From our blog

Should you see a dentist or a doctor?

Doctor or dentist

Last month, an article in The Times revealed that the NHS is spending more than £26 million a year on GP appointments for dental problems, the equivalent of 600,000 consultations a year.

Why are patients seeing their GP and not a dentist?

There a few reasons why individuals might be turning to their GP for advice instead of an NHS dentist:

1. Rising dental costs

An NHS dental check up currently costs £19.70, whereas a GP appointment is paid for entirely by the NHS.

2. Availability of appointments

Some individuals may not even be registered with an NHS dentist, whereas others may find themselves faced with long waiting lists.

3. Dental phobia

Patients who are nervous about visiting the dentist may see their GP as a less intimidating option.

4. Confusion

Some individuals may not know who the best person is to help with certain problems.

Unfortunately, though, there is very little that GPs can do to help patients with dental problems so this presents a big problem for both NHS funding and GP waiting lists. Last year there were 46 million failed attempts to see a GP caused by long waiting lists.

When should you visit your dentist?

To clear up any confusion over whether to see your dentist or doctor, here is a list of common dental health problems that you should see your dentist for:

  • Toothache
  • Dental access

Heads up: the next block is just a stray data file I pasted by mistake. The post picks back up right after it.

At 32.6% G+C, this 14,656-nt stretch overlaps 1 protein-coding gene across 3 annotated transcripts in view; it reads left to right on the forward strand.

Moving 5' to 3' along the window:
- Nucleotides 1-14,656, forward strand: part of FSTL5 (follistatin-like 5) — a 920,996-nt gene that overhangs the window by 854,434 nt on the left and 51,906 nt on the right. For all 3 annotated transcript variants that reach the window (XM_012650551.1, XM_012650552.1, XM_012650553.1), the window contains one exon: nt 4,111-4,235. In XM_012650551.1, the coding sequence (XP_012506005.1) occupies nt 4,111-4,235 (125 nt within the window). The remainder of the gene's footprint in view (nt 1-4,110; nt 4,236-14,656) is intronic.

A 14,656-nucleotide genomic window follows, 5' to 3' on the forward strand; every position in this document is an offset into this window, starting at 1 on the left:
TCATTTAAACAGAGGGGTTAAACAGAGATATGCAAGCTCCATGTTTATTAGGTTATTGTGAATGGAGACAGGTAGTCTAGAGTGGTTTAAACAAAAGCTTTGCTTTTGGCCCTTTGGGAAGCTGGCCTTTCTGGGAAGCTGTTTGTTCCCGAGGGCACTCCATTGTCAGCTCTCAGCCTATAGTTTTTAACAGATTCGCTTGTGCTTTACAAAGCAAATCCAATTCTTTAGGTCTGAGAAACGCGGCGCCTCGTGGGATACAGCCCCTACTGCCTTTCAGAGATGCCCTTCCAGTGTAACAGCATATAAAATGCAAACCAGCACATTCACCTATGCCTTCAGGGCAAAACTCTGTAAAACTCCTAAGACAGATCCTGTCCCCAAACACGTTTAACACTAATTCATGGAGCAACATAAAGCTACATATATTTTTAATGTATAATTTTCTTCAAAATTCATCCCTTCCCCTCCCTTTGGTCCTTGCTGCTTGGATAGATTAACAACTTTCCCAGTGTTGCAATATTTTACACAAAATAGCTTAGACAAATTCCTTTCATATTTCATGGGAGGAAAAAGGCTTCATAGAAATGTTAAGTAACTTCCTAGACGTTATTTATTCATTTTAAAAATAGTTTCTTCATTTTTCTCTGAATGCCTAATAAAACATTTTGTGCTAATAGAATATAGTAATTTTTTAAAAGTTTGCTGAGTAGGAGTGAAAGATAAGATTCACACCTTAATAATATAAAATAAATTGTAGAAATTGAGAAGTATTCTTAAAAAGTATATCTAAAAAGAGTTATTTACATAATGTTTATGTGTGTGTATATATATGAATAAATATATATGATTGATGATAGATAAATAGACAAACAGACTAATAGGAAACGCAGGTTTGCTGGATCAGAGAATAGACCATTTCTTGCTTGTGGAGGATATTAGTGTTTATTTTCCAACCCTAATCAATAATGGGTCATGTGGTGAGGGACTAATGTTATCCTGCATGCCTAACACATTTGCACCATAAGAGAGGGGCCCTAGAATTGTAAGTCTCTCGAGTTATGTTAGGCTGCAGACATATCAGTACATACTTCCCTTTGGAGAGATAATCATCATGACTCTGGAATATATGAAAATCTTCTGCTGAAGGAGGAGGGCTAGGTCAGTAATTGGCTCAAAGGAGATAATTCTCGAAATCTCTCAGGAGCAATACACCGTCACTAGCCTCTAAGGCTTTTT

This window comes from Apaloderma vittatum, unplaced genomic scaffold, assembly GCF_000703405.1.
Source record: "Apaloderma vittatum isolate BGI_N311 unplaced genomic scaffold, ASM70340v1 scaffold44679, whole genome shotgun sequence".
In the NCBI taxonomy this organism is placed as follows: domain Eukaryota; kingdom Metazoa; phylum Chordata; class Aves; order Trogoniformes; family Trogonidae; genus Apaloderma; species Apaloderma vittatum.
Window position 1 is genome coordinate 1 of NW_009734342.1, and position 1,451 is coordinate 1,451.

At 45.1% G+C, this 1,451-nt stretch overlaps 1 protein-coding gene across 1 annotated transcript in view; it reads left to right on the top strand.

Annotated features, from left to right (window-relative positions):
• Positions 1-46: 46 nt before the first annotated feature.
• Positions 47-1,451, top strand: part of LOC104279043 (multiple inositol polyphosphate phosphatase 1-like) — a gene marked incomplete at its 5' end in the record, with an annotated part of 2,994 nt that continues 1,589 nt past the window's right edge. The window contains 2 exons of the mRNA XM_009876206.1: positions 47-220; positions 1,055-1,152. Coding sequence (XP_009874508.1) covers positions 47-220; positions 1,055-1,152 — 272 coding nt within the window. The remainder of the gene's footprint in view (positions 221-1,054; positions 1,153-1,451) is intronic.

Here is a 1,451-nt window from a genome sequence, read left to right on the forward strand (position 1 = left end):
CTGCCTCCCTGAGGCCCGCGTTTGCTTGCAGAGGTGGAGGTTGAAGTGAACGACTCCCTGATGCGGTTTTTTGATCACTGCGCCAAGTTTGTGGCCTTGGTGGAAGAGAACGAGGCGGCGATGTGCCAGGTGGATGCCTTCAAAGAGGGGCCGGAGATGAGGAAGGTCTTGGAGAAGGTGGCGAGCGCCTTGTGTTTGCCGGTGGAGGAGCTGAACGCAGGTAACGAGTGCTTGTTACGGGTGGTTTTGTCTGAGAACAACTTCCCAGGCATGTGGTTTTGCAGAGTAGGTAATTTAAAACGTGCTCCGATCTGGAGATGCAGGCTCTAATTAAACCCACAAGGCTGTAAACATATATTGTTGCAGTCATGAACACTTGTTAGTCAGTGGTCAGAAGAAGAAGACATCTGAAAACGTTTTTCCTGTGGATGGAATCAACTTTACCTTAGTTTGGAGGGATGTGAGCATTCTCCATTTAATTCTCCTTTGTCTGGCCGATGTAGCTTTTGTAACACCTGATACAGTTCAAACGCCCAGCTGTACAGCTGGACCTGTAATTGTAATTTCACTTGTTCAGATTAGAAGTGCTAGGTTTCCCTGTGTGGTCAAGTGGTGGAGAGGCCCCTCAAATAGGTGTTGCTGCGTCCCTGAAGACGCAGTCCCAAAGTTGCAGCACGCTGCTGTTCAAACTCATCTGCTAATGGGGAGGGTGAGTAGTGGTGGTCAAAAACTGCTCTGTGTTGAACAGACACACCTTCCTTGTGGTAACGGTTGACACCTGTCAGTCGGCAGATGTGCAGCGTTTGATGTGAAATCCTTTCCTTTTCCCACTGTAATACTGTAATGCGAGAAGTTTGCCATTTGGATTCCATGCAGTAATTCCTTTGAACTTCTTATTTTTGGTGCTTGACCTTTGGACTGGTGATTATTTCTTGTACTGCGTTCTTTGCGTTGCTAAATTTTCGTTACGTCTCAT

• Chipped or cracked tooth
  • Infected wisdom teeth
  • Jaw pain
  • Lost filling, crown or bridge
  • Signs and symptoms that could be associated with mouth cancer:
  • Sores or ulcers that don’t heal within three weeks
  • Red or white patches
  • Unusual lumps or swellings

If you are concerned about the symptoms of mouth cancer you can also contact your GP for advice, however, your dentist is likely to have more experience in diagnosing the condition.

Dental emergencies

The above problems aren’t considered medical emergencies. If, however, you knock a tooth out or are in considerable pain, you should seek immediate advice from your dentist, or failing this contact the NHS 111 emergency number for advice.

In the event of a severe trauma, go straight to your nearest accident and emergency department for urgent attention.

Preventative care

While we tend to visit the doctor when we have a problem, you should be visiting your dentist regularly for preventative care. Our goal is to keep your mouth clean and healthy so that you avoid any problems such as tooth decay and gum disease.

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